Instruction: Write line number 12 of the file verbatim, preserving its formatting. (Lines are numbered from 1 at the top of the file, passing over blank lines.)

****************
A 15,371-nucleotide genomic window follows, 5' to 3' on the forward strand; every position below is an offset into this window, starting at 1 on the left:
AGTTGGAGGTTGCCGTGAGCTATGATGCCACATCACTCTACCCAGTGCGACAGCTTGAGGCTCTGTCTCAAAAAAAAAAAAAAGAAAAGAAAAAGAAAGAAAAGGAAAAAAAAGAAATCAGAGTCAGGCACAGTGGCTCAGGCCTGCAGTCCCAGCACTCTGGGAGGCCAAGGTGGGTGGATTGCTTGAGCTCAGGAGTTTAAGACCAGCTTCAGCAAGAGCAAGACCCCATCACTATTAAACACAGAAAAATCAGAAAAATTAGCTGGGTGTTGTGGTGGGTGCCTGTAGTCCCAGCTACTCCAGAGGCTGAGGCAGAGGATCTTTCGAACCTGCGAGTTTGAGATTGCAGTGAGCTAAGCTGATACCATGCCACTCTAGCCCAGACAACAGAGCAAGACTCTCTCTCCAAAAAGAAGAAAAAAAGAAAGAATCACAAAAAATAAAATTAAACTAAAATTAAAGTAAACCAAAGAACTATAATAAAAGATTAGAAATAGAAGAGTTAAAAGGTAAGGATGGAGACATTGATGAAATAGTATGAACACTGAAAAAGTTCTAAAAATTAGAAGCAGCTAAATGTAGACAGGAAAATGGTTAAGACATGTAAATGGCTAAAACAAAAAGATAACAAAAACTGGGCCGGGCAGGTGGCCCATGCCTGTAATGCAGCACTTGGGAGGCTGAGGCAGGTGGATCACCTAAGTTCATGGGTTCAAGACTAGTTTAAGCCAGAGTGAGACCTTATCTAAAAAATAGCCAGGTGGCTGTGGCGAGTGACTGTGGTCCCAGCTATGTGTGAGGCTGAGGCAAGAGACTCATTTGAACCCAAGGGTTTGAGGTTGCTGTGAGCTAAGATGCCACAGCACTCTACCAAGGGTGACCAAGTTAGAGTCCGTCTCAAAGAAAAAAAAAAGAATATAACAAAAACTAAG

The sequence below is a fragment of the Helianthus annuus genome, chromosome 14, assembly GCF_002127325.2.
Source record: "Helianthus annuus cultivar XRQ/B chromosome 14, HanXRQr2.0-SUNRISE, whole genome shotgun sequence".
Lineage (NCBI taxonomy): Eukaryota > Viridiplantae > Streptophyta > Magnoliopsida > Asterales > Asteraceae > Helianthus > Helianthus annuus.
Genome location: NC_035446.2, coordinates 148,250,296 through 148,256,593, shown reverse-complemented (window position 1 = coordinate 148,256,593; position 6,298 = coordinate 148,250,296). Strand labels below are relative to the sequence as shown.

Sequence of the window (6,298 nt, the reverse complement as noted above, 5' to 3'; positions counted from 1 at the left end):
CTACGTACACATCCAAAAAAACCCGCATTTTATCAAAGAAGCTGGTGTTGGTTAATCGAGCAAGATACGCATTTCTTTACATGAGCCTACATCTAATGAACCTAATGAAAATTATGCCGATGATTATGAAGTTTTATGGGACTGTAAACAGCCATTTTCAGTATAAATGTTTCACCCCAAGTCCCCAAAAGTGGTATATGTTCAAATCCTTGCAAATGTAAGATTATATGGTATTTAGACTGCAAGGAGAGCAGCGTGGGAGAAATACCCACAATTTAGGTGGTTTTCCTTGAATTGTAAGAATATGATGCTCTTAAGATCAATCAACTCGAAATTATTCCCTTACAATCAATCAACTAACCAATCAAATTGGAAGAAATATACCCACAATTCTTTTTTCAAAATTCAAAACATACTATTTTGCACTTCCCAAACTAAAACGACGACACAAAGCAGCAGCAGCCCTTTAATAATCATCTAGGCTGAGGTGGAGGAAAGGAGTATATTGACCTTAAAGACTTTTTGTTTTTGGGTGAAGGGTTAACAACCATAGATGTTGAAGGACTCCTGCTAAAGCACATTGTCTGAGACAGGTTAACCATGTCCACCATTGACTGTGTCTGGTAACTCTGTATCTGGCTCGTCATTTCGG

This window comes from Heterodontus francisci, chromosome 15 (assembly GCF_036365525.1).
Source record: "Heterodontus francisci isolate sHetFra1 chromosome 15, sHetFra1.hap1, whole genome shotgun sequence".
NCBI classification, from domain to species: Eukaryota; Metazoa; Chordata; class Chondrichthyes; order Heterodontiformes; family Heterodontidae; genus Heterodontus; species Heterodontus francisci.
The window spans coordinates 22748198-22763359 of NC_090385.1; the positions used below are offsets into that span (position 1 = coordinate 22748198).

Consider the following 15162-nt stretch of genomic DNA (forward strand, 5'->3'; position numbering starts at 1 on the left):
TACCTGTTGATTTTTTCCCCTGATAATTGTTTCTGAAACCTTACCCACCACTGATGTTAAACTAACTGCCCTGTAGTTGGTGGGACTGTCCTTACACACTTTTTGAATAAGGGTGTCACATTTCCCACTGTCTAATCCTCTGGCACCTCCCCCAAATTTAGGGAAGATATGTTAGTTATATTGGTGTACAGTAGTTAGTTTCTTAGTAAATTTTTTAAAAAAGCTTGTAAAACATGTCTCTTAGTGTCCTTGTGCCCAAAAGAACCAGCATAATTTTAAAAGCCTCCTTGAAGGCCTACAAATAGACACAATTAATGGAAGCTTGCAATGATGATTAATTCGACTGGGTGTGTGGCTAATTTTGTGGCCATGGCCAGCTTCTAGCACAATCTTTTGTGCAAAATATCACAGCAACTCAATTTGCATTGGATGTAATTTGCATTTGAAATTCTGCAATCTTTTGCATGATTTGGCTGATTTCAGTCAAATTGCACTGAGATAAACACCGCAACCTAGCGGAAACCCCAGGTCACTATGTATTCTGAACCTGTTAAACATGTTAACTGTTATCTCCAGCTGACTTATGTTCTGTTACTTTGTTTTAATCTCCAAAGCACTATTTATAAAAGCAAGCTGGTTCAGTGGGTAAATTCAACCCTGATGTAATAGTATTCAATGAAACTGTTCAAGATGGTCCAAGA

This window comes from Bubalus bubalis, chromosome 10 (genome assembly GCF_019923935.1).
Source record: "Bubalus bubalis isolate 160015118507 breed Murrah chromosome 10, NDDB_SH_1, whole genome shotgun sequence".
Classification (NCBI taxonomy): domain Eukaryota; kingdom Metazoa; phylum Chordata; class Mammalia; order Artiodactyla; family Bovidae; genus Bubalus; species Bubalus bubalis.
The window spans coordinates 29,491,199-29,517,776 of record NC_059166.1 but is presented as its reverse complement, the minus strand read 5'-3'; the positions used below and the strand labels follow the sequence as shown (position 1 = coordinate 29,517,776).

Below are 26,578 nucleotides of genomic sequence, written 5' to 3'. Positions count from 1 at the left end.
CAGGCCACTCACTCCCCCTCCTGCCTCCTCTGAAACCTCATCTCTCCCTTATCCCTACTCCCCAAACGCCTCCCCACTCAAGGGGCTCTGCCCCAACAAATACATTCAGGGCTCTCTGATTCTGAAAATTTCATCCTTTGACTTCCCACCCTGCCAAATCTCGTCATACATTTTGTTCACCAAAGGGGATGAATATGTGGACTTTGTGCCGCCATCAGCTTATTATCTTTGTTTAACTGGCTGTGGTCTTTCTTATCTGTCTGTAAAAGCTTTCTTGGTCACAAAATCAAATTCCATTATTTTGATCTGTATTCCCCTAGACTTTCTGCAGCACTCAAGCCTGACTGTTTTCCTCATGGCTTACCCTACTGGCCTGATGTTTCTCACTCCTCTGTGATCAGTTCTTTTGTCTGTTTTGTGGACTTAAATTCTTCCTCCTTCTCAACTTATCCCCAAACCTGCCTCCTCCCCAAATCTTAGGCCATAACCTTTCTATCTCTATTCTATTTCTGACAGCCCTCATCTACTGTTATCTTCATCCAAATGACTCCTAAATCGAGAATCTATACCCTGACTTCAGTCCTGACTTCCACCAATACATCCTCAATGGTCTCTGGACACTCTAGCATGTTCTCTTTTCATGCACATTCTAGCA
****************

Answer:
The window spans coordinates 22748198-22763359 of NC_090385.1; the positions used below are offsets into that span (position 1 = coordinate 22748198).